As the older sibling of a 13-year-old sister, I’ve seen what some would consider a self-obsessed, narcissistic Gen-Z trend have a real impact on her mood and wellbeing. For us, the first lockdown of March 2020 was great. We got to relax at home, she was revelling in the idea of no school for a while and I was grateful for the fact I no longer had to do the daily four-hour commute. We binged watched all 16 seasons of Grey’s Anatomy, baked and cooked to our heart’s content and the highlight of our day was our walk in the park. It felt nice to be spending that much time together as a family.
However, a few months into lockdown and we weren’t so perky. I’d taken on the role of home-school teacher (alongside working full-time from home) and she was missing her friends dearly. We became deflated, less motivated and less productive in the slog of it all. We just wanted to go back to our normal lives. One afternoon, we decided to go for a walk on the docks, it was chilly and windy and we were wrapped up in our scarves, gloves and hats. We decided to grab some hot chocolates to warm us up during our walk. We spent about an hour there, just before sunset. The purple-pink sky over the water was so beautiful, a busker played a slow acoustic tune and then she said it – “this is such main character energy”. I asked her what she meant and she explained that the view, the music, the drinks and the outfits made her feel like she was in a film. She had a big smile on her face as she soaked up the atmosphere.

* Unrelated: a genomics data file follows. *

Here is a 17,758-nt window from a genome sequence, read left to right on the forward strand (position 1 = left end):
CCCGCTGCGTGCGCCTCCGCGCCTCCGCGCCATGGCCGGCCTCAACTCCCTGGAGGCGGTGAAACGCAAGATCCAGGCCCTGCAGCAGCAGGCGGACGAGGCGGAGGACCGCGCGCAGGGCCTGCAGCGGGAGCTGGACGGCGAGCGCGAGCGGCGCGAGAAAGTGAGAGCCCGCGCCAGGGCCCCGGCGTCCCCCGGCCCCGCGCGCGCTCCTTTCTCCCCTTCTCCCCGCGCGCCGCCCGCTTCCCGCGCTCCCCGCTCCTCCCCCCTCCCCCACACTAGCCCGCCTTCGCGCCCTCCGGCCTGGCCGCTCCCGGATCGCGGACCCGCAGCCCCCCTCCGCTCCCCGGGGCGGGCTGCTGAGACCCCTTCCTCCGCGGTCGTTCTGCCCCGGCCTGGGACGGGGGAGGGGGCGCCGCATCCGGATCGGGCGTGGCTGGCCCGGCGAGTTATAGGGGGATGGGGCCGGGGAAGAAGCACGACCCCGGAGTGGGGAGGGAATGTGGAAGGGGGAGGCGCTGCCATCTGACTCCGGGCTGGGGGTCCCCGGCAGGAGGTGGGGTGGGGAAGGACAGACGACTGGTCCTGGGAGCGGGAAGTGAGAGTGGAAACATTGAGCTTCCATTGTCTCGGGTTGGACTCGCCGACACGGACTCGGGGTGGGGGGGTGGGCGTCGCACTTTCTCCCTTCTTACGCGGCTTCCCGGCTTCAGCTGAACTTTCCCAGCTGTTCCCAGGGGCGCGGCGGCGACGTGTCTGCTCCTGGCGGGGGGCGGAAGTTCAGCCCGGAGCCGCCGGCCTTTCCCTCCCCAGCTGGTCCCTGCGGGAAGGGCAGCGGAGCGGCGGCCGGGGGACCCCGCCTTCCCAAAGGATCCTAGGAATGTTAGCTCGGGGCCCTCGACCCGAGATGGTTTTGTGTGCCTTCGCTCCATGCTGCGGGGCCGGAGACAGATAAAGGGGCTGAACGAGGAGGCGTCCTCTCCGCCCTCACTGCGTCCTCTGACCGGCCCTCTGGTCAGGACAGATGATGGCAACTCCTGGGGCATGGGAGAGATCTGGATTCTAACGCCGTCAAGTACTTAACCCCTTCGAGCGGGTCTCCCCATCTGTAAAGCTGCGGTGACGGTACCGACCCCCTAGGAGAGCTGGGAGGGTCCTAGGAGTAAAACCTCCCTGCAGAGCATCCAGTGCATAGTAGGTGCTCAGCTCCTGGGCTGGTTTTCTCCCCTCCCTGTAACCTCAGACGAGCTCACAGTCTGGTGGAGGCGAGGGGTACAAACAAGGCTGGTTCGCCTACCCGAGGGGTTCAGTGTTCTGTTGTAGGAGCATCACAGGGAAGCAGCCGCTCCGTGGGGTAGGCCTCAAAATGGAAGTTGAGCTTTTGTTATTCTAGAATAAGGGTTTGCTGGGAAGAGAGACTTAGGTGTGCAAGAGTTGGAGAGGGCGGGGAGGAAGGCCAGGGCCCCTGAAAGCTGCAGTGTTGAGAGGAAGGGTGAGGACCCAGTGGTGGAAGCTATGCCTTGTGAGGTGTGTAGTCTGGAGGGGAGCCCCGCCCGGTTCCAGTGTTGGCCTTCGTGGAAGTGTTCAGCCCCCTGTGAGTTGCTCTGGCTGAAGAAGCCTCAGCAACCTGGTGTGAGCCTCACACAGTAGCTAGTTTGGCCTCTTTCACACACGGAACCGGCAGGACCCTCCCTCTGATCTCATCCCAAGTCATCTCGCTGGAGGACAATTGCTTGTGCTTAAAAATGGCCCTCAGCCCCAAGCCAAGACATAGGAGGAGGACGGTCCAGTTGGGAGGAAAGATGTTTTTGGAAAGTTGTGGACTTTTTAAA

When we got home, she showed me the countless motivational TikTok videos that were inspiring viewers to grab life with both hands, embrace it and seize the day. TikTok star Ashley Ward is responsible for a viral video in which she states; “You have to start romanticising your life. You have to start thinking of yourself as the main character. Cause if you don’t, life will continue to pass you by, and all the little things that make it so beautiful, will continue to go unnoticed. So, take a second and look around, and realise that it’s a blessing for you to be here right now.” The soundbite has been used in 79,7000 other videos so far.
The bite size nature of TikTok videos make it so that statements like this hit you hard and unexpectedly. Essentially, what she is saying is that you have control of your life and you get to choose how you live it – something we need to remind ourselves of when we get caught up in the everyday hustle and bustle. It’s like appreciative journalling – noticing the good bits – but on social media.